I’ve published several posts on mental strength and athletic performance. The primary objective of these posts is to provide you with tips and strategies to best develop your mental skills to enhance your athletic performance and help you achieve your athletic goals.
If training is your sport, then these posts can assist you in reaching peak personal performance as well as help you reach your personal goals.
A critical factor I haven’t discussed yet is arousal or energy management. Because of other thoughts that come to mind with the word ‘arousal’ I will use the word energy….just want to keep your attention on athletic performance and not a different kind of performance
When you hear the term energy management, what comes to mind? If you’re like most athletes, you equate this skill strictly with controlling nerves and calming yourself during times of high stress like before and during a game.
Energy management is much more; it is a multifaceted mental strength skill that involves the ability to relax when too nervous and the ability to activate or ‘get pumped’ when flat or lethargic.
Everyone and especially athletes need to be able to get pumped or relax both their minds and their bodies to effectively manage energy. Let’s take a look at how you can begin to better understand and improve the management of your energy to effectively and positively influence peak performance.
Ask yourself the following:
- Are there days at the gym when you feel like you can’t complete one rep much less two sets?
- Has stress from a long day ever caused you to bail on the workout or unenthusiastically go through the motions?
- Have you ever been waiting at the gym, or a 5K race and found yourself yawning and not really caring about how will you do?
- Or, prior to a race, has pre-race anxiety caused tight muscles, worry, and increased heart rate?
If you’re like most goal oriented athletes you probably answered ‘yes’ to at least one of the above questions, right?
These questions are all associated with mental and physical energy. They described symptoms of too much physical energy, i.e. increased heart rate, rapid breathing, and too much mental energy, i.e. worry, negativity, pre-race thoughts. As well as too little physical energy, i.e. tired, lethargic, and too little mental energy, i.e. mentally flat, unmotivated.
Following is a simple strategies you can implement to help you better control your arousal or energy level.
What Affects Your Energy?
To manage your physical and mental energy, you must become aware of the things that affect your energy levels, both increase and decrease, and to take determined steps to manage these internal and external factors, so that you will reach your peak performance…when you decide to.
So, get a pad and pencil or open up Word make two columns. One labeled ‘deplete energy’ and the other ‘enhance energy’ and begin to think about specific situations in the past.
Identify things that deplete your energy, some maybe – lack of sleep, poor diet, stress, negativity, and lack of purpose – all of these can be factors that can sap your energy.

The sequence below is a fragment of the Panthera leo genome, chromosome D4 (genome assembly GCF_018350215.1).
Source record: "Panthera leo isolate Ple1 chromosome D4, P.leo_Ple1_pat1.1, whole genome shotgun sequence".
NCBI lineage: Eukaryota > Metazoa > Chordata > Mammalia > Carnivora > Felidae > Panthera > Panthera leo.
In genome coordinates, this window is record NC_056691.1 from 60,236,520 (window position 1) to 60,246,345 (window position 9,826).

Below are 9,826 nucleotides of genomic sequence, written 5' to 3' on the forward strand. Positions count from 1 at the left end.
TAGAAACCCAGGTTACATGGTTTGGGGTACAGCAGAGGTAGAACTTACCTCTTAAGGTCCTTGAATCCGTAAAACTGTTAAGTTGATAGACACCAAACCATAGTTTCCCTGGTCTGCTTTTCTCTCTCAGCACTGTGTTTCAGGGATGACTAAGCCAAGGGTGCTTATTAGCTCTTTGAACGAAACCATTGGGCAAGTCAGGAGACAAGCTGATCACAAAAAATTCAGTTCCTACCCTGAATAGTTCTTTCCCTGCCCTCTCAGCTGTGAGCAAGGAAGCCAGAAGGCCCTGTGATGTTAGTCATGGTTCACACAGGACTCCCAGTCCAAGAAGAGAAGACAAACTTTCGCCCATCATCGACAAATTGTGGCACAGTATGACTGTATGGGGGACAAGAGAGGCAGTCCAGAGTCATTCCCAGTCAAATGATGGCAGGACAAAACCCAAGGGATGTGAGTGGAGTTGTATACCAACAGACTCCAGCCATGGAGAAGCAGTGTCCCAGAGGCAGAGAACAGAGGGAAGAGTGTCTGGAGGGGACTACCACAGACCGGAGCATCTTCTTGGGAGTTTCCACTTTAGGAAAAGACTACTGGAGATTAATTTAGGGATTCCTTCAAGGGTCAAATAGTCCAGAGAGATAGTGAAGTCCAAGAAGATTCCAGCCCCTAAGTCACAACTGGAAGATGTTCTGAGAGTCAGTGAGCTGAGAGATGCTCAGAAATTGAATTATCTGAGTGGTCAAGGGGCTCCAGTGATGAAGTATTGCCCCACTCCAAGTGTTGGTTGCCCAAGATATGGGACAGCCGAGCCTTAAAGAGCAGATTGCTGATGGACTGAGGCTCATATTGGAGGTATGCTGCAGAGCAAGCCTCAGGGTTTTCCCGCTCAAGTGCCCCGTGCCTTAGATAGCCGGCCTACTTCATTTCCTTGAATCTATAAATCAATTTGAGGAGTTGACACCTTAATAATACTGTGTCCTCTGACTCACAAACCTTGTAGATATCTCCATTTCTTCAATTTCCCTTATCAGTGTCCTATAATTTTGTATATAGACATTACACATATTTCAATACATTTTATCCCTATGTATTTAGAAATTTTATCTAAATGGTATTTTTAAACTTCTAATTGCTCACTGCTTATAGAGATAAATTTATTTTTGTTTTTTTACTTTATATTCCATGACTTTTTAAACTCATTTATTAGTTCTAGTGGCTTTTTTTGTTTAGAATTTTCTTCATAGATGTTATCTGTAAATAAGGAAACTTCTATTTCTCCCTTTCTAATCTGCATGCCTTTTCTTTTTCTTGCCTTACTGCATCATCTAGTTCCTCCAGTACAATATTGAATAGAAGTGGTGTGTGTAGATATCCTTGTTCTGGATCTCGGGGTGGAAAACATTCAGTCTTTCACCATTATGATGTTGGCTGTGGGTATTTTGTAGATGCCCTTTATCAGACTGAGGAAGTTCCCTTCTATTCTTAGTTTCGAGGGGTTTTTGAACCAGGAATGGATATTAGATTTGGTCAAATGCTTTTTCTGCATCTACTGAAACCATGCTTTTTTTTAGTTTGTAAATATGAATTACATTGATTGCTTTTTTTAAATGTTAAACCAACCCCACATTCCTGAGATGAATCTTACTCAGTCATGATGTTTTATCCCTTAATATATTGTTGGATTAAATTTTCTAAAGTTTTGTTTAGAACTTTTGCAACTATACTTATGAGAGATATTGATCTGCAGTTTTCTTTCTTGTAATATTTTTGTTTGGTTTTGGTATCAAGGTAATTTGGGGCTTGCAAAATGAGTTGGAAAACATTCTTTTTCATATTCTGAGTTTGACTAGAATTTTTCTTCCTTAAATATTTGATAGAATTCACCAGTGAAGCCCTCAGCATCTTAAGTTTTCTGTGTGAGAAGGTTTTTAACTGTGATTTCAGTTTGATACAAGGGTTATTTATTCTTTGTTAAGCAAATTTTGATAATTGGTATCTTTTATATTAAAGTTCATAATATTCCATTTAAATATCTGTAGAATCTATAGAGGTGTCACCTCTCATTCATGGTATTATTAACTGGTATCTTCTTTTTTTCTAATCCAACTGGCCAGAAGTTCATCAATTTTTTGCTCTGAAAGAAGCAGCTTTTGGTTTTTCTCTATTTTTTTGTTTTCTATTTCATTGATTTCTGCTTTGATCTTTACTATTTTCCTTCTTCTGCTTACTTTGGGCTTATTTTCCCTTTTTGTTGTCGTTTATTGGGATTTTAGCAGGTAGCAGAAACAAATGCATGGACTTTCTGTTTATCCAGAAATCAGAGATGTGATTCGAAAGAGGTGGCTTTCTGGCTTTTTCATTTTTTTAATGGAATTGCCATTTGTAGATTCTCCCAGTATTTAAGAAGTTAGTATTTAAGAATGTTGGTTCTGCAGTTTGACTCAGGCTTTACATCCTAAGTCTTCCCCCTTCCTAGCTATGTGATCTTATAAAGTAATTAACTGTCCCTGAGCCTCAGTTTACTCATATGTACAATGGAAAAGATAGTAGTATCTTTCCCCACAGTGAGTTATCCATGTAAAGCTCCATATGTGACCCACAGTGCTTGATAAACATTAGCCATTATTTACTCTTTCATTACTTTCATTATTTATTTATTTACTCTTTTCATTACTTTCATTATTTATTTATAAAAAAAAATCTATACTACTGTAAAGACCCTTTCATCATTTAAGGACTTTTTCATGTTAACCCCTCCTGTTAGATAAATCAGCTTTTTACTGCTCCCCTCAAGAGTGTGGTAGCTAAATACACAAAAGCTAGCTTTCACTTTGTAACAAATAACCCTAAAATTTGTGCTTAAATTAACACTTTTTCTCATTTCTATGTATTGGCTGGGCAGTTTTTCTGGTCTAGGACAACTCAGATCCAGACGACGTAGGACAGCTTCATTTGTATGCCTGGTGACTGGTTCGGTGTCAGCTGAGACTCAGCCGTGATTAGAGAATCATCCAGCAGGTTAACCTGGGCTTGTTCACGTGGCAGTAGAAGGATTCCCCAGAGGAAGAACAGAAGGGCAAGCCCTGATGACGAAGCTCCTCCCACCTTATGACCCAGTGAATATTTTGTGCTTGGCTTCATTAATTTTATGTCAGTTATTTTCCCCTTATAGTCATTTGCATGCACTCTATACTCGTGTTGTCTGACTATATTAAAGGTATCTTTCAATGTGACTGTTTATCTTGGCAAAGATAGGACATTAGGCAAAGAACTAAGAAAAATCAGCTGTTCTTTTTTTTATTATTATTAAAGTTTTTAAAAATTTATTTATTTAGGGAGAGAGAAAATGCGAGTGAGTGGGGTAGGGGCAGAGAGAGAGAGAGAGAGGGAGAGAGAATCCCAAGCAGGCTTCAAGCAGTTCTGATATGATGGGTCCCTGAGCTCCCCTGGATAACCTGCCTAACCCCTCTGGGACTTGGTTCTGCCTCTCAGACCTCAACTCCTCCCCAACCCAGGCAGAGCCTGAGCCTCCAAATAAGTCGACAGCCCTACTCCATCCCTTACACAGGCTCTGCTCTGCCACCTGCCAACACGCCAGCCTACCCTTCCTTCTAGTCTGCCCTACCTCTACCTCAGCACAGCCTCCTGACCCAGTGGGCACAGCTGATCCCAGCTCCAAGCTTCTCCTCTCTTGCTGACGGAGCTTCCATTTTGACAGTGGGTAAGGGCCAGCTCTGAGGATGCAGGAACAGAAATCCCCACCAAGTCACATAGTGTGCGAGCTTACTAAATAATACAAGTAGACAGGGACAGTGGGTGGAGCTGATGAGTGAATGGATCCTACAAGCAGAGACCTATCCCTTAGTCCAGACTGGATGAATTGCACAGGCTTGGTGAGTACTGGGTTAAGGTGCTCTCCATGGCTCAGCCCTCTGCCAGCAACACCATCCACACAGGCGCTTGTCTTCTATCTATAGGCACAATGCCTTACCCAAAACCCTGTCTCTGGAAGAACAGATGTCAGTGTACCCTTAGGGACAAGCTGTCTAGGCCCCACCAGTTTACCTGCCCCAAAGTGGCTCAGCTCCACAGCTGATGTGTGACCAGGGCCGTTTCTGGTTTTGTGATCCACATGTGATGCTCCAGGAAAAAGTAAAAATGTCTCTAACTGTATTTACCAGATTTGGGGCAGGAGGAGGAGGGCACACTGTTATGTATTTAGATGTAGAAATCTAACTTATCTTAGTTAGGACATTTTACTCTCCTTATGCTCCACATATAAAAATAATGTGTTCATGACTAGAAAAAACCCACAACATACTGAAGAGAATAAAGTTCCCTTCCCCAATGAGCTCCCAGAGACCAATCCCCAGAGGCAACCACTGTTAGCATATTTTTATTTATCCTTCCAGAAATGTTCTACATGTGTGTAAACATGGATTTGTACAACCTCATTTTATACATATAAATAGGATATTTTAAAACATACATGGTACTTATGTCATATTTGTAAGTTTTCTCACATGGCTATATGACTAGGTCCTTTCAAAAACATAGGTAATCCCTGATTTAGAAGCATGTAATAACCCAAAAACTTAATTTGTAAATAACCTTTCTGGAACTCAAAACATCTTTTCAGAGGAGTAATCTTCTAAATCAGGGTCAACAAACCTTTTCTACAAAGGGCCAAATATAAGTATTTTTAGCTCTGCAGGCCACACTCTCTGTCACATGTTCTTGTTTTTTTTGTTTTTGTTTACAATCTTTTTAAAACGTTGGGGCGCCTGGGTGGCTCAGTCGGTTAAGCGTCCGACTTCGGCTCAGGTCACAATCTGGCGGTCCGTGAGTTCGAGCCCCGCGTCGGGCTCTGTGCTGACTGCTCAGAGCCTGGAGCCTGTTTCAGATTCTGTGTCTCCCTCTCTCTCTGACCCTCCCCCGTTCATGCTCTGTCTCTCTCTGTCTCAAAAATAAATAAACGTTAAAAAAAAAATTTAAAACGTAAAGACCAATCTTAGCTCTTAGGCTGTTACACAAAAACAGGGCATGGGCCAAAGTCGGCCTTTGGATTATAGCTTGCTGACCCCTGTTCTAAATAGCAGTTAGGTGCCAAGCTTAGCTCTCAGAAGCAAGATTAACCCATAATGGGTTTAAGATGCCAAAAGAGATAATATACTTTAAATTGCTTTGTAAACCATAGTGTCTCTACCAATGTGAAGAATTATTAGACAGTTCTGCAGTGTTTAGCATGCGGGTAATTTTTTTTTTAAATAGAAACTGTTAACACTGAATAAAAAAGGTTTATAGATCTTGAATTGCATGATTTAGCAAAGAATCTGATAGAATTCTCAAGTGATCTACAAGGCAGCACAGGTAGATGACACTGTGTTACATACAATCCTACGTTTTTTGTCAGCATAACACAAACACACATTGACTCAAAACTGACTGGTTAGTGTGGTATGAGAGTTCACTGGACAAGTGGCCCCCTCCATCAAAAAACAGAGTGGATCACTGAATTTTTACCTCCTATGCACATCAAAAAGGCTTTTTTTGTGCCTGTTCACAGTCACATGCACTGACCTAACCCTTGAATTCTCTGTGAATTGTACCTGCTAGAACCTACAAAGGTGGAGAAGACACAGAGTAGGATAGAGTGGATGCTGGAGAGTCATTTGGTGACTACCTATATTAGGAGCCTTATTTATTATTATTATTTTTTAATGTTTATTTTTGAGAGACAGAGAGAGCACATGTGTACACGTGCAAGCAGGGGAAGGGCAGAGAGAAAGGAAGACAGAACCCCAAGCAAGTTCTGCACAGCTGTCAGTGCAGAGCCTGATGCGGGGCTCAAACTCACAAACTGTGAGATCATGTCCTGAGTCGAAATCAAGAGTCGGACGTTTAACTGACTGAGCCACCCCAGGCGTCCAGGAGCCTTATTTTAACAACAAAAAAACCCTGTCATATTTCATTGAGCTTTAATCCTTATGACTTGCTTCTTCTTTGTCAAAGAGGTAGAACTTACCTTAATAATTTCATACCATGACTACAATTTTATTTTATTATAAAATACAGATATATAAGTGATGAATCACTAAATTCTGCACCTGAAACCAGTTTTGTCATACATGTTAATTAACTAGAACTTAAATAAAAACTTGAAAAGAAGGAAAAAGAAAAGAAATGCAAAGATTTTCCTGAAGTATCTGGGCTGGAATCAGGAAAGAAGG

Now identify those things that refuel your energy and get you jazzed, things like – maintaining a positive mood, remembering a great race or a great workout, specific music, a balanced diet, training goals, and being with friends.
You need to take purposeful steps to control all of factors. Concentrate on removing any depleting factors and focus on the factors that refuel your energy level; work on your mental strength to better manage these internal and external influences. This in turn will have a great affect on your managing your energy levels.
Mental Strength Skills
You need to arm yourself with the mental strength skills and strategies that can be used to positively affect your energy levels both physically and mentally…on command. The following are a few examples of strategies found to be beneficial in managing energy levels. Practice these to determine which ones will be most effective for you and add more of your own.
- Energy System
- Too much (need to relax)
- Slow stretch
- Deep, belly breathing
- Gentle massage
- Progressive muscle relaxation
- Too little (need to get excited)
- Active Stretching
- Quick, deep breathing
- Jumping jacks
- Eat/drink water
- Too much (need to relax)
As with all the mental strength skills recognize that energy management is a skill that, with practice and patience, can be learned, developed and mastered. Make a choice to work on these energy management skills and strategies so that you can begin to take control of your physical and mental energy and reach your peak performance.
I’m putting the finishing touches on my new program “Mental Strength In Athletic Performance.” It will be 2 e-books and 9 audio tracks complete with hypnosis sessions, affirmation, tracks to get you jazzed before a workout or event and track to calm you down for rest and recovery. I’ll announce it first in my newsletter with a discount code, so make sure you’re receiving it.
In the mean time a great book to help with you energy and thought management is “Develop the Mental Strength of a Warrior.”
Please let me know your thoughts on this post in the comments below.
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